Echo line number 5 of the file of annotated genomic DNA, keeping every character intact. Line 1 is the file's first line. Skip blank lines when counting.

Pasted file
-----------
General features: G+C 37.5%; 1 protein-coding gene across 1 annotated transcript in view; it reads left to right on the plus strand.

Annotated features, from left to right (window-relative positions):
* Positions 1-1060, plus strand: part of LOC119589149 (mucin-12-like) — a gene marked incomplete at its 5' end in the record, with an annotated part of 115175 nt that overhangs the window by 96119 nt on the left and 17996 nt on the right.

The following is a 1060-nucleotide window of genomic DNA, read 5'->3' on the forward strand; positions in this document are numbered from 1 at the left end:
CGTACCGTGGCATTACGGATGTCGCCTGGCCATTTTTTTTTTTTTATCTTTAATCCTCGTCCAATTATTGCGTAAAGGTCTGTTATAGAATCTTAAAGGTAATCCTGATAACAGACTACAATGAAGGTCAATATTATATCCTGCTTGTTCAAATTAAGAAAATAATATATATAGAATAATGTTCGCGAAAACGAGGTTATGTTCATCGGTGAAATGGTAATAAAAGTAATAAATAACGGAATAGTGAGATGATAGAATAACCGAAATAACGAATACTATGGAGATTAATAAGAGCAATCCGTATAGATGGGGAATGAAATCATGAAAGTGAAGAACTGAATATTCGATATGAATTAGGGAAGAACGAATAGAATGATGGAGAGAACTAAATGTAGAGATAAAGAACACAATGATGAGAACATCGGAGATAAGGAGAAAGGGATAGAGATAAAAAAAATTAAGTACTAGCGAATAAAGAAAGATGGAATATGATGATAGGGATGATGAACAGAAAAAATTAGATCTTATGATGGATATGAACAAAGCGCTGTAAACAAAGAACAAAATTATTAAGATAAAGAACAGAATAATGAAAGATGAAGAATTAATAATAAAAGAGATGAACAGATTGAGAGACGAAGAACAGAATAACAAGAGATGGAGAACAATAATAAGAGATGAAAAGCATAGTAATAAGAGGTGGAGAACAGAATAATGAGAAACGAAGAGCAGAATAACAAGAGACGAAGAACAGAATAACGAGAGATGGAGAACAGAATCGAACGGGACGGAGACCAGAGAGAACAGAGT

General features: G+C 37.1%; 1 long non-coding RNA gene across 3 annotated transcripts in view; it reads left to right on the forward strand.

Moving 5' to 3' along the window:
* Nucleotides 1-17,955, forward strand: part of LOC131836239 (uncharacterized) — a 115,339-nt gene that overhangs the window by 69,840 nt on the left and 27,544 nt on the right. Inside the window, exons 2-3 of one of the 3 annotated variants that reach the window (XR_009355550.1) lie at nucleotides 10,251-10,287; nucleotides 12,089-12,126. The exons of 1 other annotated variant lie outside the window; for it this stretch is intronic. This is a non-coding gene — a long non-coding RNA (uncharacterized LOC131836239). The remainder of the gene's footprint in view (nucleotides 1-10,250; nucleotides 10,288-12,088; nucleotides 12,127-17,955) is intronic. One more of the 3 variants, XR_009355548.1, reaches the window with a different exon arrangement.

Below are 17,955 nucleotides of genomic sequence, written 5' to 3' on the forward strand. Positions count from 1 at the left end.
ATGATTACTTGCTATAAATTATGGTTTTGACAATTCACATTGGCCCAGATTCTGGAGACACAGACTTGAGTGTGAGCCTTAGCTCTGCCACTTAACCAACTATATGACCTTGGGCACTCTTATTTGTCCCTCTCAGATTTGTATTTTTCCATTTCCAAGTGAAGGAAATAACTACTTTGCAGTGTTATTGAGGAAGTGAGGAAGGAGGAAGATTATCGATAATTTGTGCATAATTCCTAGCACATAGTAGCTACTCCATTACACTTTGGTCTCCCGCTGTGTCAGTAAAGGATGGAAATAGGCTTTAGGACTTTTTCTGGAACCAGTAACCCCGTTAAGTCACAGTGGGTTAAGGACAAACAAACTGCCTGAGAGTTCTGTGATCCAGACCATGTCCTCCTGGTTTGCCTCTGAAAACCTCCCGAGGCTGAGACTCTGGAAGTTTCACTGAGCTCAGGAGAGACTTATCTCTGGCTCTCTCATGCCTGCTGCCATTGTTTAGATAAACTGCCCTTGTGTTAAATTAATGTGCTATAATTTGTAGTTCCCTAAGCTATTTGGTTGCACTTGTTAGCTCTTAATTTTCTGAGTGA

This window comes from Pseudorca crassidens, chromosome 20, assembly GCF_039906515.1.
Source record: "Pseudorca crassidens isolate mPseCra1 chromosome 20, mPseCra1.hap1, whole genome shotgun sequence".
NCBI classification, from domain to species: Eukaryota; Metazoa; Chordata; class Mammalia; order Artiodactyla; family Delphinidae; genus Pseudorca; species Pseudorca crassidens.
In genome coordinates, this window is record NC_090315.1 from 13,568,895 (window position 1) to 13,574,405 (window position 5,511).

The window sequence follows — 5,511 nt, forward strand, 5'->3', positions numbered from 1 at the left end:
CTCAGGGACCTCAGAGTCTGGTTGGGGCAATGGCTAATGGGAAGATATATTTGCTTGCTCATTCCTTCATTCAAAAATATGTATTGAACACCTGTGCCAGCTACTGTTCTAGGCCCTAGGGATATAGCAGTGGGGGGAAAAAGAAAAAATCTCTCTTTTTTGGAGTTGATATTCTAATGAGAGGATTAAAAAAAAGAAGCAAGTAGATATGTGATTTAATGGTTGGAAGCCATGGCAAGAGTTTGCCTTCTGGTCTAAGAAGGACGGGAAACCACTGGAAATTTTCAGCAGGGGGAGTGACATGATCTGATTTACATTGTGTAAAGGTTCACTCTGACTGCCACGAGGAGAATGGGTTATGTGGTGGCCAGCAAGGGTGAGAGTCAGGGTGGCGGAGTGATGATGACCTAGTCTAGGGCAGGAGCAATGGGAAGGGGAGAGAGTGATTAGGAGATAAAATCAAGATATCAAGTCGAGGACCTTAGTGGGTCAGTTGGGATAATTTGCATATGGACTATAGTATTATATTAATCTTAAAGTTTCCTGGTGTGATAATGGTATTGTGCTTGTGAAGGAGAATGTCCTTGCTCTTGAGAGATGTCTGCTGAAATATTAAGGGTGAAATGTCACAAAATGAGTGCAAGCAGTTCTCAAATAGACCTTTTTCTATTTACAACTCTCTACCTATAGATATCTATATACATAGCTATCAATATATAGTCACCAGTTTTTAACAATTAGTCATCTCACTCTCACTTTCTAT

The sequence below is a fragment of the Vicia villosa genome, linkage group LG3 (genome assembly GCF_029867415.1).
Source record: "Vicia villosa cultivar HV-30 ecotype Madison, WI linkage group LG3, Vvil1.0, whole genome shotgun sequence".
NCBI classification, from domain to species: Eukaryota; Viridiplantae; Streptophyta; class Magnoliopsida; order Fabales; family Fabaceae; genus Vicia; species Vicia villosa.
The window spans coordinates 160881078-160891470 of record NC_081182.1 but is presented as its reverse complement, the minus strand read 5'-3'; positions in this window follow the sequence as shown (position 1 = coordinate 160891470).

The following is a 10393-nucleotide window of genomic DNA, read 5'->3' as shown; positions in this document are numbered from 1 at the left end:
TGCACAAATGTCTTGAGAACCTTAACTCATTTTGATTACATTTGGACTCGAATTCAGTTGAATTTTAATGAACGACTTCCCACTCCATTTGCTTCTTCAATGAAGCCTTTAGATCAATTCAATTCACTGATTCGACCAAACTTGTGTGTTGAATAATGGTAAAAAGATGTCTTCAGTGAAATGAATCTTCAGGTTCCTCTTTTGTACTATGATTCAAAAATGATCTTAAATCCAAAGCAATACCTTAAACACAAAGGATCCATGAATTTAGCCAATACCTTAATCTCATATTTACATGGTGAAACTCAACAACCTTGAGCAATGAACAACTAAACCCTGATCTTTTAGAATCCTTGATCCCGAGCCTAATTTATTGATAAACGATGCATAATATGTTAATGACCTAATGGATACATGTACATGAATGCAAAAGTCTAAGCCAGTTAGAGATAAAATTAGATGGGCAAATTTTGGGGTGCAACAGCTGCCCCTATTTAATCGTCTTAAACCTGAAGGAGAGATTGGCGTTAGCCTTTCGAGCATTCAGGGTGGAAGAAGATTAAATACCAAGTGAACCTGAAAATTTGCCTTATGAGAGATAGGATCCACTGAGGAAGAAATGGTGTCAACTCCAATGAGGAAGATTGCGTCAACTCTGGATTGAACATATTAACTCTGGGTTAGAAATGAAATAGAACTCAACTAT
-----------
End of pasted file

CGTACCGTGGCATTACGGATGTCGCCTGGCCATTTTTTTTTTTTTATCTTTAATCCTCGTCCAATTATTGCGTAAAGGTCTGTTATAGAATCTTAAAGGTAATCCTGATAACAGACTACAATGAAGGTCAATATTATATCCTGCTTGTTCAAATTAAGAAAATAATATATATAGAATAATGTTCGCGAAAACGAGGTTATGTTCATCGGTGAAATGGTAATAAAAGTAATAAATAACGGAATAGTGAGATGATAGAATAACCGAAATAACGAATACTATGGAGATTAATAAGAGCAATCCGTATAGATGGGGAATGAAATCATGAAAGTGAAGAACTGAATATTCGATATGAATTAGGGAAGAACGAATAGAATGATGGAGAGAACTAAATGTAGAGATAAAGAACACAATGATGAGAACATCGGAGATAAGGAGAAAGGGATAGAGATAAAAAAAATTAAGTACTAGCGAATAAAGAAAGATGGAATATGATGATAGGGATGATGAACAGAAAAAATTAGATCTTATGATGGATATGAACAAAGCGCTGTAAACAAAGAACAAAATTATTAAGATAAAGAACAGAATAATGAAAGATGAAGAATTAATAATAAAAGAGATGAACAGATTGAGAGACGAAGAACAGAATAACAAGAGATGGAGAACAATAATAAGAGATGAAAAGCATAGTAATAAGAGGTGGAGAACAGAATAATGAGAAACGAAGAGCAGAATAACAAGAGACGAAGAACAGAATAACGAGAGATGGAGAACAGAATCGAACGGGACGGAGACCAGAGAGAACAGAGT